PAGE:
Western European News Digest
Britain and Allies Sabotage European Food Aid
PARIS, Dec. 1 (EIRNS)Whereas France, Italy, Belgium, Ireland, and Poland support the idea of using the EU's food surplus to help Europe's poorest citizens, the idea was vigorously rejected by Britain, the Netherlands, Denmark, Germany, and the Czech Republic (the latter will head the EU as of January 2009). During the Nov. 28 EU Agriculture Council discussions among the member country agriculture ministers in Brussels, a dispute broke out on food aid to the poorest. French Agriculture Minister Michel Barnier, who headed the session, said that a majority was favorable, but "some had difficulties" with the concept.
Now the experts are being called in to work out a compromise.
Is Overthrow of Germany's Chancellor on Agenda?
Dec. 1 (EIRNS)The destabilization of the German government, especially of Chancellor Angela Merkel, who crossed the "red line," by threatening private banks with state intervention in order to secure loans for the real economy, has begun with full force, on two fronts:
1) an orchestrated populist "tax revolt," with the participation of numerous prominent Christian Democrats of Merkel's own party (the CDU) and business leaders, led by Merkel's old adversary Friedrich Merz, calling for tax cuts to allegedly relieve industry and boost consumption.
2) an orchestrated debate about the East German past of certain Christian Democrats, which is ultimately aimed at Merkel, who is from East Germany. The debate, pushed by CDU "Westerners," has embarrassed the "Easterners," implanting the virus of a party split.
EU Launches Georgia-Russia Conflict Probe
Dec. 2 (EIRNS)The European Union Finance Ministers' meeting approved the commissioning of an inquiry into the causes of last Summer's Russia-Georgia conflict. It will be headed by Swiss official Heidi Tagliavini, former UN Special Representative to Georgia.
Tagliavini will present the mission's report to Georgia and Russia, as well as to EU nations and the Organization for Security and Cooperation in Europe (OSCE).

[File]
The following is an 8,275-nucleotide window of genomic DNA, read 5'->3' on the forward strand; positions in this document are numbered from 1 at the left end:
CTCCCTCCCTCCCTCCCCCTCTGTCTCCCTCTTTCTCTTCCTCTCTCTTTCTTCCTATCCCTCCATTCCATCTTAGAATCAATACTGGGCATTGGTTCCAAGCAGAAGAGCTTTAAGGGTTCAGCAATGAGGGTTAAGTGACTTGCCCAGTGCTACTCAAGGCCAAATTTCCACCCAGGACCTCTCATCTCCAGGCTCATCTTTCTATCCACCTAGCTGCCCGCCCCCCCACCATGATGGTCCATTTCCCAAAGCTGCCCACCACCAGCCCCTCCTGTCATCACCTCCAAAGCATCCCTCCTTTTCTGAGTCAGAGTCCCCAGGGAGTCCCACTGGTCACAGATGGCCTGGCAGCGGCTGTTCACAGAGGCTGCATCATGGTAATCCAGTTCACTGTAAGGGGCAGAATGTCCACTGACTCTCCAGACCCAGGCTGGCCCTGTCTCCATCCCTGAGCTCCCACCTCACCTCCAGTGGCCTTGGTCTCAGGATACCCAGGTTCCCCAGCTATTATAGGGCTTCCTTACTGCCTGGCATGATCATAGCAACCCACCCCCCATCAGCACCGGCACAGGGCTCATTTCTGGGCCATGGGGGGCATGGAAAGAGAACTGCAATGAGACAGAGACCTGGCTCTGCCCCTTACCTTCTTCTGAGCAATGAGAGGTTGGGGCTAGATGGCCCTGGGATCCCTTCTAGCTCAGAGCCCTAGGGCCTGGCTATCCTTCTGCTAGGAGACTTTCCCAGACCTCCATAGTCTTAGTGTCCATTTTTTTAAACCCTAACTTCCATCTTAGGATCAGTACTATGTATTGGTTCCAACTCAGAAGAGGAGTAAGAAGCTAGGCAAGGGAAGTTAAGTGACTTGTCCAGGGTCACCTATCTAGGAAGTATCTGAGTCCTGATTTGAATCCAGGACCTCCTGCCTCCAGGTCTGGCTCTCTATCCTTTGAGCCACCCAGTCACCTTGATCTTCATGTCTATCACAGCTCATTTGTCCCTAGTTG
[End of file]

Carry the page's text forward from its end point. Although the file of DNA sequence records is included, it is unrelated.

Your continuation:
Spanish Judge: Brits Must Arrest ETA Terrorist
PARIS, Dec. 5 (EIRNS)The brutal murder two days ago by the Basque terrorist ETA of a Spanish entrepreneur involved in the construction of the Paris-Madrid TGV rail line, brought investigators to look at the British sponsoring of the ETA's terror apparatus. On Nov. 11, Eloy Velasco, a Spanish magistrate, officially asked British police "to find and arrest" one of Spain's most controversial "former" terrorists, the ETA's longtime member Inaki de Juana Chaos, after the latter failed to appear at a Spanish court.
De Juana Chaos earned his reputation as one of the ETA's most ruthless members, when he led a unit that carried out a series of shootings and bomb attacks in Madrid in the 1980s. He kept up his notoriety during his 21 years in jail, with flamboyant celebrations when ETA units killed politicians, judges, journalists, and members of the security services.
According to the London Guardian, "De Juana Chaos, who was freed from prison in August after serving sentences for 25 killings, was last reported to be in Belfast," in the British-controlled sector of Northern Ireland. British intelligence control over hard-core IRA terror operations is well documented.
Swiss Vote for Heroin, Against Marijuana
Dec. 1 (EIRNS)Sixy-eight percent of Swiss voters yesterday approved making permanent a government-authorized heroin addicts' program begun in 1994, and backed by George Soros. At the same time, by 64%, Swiss voters turned down an effort to decriminalize marijuana, and allow people to grow it for their "personal use." The government opposed the marijuana decrim plan, saying that it might provoke "cannabis tourism" from neighboring countries, where it is illegal.
Heroin is administered twice daily by nurses in 23 centers across the country. The New York Times reports that the Swiss program is being looked at as a model for similar programs in Belgium, Germany, Spain, Canada, and Australia.
British Cultural Attack on Italy
Dec. 6 (EIRNS)A book by British historian Christopher Duggan is causing an uproar in Italy. The book, entitled La Forza del Destino, attempts to demonstrate that Italy's efforts to become a nation have so far failed. Duggan writes, "From the beginning, the Italian nation has been difficult to define and even more difficult to build; and despite efforts by poets, writers, artists, publicists, revolutionaries, soldiers and politicians of various colours, faith in the Italian idea has not had the development wished for by many patriots. On the other hand, it is possible that the insistence through which the project of 'making the Italians' has been pursued until the Second World War has ended up with being counterproductive, helping to erode the belief in national collective values."
While there has been some positive coverage of Duggan's book in the media, others (including some politicians) remind the British that they never understood Italy, which has been a nation for centuries, although not a perfect state.